Org structure and roles and responsibilities minimize confusion and avoid duplication, as well as stepping on each other’s feet.
The worst part is that the org chart is a living document. If you increase or decrease headcount or change of management, org charts will need to change.
With digital marketing, social media and emails may drive traffic to your websites, so should the copy for social media and emails come from the content team or social media and email marketing teams? The CTA of the blog posts may need to change since emails that we will send out is more bottom of the funnel. Who has the jurisdiction to tell a blog writer to change the CTA? The blogger or the email marketing manager?
That also depends on the collaboration. If the collaboration is close and tight, it may be no issue which is doing what. If they only talk once a month or there’s no communication at all, then how can you make changes to move quickly?
I, personally, feel that knowing who does what and how things are done is critical for a marketing leader to minimize confusion within the team.
Define performance indicators at an individual level or a project/campaign level
Now that everyone knows what the team will need to do for the year and their job scope, the next question is, how do you hold everyone accountable?
Do you hold them accountable based on projects and campaigns, or individual deliverables or team-oriented metrics? For example: rather than measuring the completion of 12 email campaigns, you measure the numbers of qualified leads based on email campaigns. Is that better or worse?
What about supporting sales? Should that be measured based on the number of sales inquiries solved or the number of content usage by sales?
You need to think all of this through and work with your team to determine that.
Now, let’s talk about the intangible part: motivating or inspiring the teams or increasing the team’s productivity.
I don’t have an absolute answer for you. What I can tell you is that the leadership skill level is situational. Sometimes, you are going to be a good cop. Sometimes, you will need to be stern and direct, delivering bad news as a bad cop.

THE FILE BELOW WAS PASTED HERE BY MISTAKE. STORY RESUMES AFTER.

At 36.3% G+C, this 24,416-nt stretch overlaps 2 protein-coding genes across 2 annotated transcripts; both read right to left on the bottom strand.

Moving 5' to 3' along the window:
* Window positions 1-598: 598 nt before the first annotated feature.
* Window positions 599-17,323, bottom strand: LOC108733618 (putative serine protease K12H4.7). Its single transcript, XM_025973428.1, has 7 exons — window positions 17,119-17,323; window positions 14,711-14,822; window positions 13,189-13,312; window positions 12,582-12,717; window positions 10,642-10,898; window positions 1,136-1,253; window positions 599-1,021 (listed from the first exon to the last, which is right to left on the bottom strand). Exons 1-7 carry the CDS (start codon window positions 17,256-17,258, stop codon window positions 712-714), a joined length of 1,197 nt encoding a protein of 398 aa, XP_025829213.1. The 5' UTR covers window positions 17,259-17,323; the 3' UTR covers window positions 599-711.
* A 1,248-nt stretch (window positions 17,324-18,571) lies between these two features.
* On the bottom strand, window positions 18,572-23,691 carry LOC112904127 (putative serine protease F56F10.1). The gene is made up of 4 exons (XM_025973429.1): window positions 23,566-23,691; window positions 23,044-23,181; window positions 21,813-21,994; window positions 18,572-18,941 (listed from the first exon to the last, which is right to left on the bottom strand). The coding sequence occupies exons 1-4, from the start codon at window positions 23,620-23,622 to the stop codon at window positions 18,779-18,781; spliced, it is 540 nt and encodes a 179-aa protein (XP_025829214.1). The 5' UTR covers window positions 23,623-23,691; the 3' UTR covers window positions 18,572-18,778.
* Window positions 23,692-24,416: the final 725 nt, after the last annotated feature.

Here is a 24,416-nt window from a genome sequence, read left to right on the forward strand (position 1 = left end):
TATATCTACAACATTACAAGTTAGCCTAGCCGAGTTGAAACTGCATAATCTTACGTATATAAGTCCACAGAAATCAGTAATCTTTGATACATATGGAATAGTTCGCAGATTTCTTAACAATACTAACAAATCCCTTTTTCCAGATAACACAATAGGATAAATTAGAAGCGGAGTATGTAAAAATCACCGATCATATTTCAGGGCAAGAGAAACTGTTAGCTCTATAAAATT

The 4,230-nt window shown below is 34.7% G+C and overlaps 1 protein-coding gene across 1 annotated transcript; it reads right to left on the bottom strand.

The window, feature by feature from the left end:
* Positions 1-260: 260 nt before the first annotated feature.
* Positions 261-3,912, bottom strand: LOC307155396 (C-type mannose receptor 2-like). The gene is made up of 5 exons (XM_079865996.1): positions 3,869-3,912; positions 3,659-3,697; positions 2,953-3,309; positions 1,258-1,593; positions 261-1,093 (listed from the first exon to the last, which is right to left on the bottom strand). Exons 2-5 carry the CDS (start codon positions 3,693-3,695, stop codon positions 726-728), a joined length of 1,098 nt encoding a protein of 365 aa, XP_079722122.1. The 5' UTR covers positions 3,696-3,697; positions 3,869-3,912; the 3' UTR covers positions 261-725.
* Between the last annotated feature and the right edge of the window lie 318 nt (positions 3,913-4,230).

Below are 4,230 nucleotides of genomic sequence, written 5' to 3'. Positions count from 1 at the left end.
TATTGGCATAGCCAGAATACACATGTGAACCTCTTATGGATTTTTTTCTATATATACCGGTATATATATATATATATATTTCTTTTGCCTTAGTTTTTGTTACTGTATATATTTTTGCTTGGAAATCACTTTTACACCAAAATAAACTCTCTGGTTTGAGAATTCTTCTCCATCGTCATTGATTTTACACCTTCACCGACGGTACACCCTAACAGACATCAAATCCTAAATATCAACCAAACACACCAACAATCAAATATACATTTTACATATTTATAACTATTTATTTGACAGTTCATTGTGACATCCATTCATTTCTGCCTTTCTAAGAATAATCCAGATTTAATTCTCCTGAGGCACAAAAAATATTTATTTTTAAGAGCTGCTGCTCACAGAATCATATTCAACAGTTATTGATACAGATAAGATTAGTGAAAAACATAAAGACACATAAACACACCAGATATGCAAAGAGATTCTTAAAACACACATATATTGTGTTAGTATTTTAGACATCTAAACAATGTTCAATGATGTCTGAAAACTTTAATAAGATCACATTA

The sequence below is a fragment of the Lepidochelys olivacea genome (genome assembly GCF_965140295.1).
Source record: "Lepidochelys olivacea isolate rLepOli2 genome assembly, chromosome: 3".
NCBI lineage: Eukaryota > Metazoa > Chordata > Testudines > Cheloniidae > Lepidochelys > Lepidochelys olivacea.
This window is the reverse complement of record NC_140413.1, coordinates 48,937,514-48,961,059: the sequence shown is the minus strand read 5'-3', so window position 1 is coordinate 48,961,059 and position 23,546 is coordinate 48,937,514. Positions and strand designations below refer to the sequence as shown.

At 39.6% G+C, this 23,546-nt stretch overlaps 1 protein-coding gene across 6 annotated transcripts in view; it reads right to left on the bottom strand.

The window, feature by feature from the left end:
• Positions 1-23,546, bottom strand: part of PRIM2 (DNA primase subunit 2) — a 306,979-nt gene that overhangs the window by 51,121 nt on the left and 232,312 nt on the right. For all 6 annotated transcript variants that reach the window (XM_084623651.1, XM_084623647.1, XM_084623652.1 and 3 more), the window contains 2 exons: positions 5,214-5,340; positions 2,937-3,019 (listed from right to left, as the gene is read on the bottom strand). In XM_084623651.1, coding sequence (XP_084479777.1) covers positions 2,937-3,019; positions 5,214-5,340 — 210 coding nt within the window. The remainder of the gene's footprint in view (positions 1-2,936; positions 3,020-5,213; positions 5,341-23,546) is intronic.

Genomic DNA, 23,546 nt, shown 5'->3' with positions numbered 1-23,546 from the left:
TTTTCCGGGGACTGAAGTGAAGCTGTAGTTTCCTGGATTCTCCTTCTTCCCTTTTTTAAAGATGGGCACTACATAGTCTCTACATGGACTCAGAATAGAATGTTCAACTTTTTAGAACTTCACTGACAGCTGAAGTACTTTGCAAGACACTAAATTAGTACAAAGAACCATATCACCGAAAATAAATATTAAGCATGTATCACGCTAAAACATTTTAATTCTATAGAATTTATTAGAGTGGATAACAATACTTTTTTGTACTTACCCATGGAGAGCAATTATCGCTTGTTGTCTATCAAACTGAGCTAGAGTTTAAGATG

What’s important is that you make an effort to listen. Understand your teams’ points of view. If you disagree with them, you need to articulate why. Sometimes, you have to take a side and make hard a call. That’s life.
I’ve discovered that sharing my journey and mistakes helps them understand that they aren’t alone when they feel that they made wrong decisions or that a campaign’s performance didn’t meet the goals.
Marketing is hard. Encourage your teams to learn from the mistakes, share the mistakes, and you will all grow together as a result.
Of course, when it’s time to celebrate, well, celebrate hard! Shower them with praise and rewards. Do what you can to make them feel awesome. Go with that work hard and play hard approach.
Ok, these are two cents on how to lead a marketing team. I hope you’ll find them helpful.
If you need help on leading your team better, please book a call with me on pamdidner.com. It’s complimentary. Or email me your question. I am more than happy to reply with thoughtful answers.
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To expand your knowledge about how to lead an effective marketing team, check out some of my previous podcast episodes and blog posts.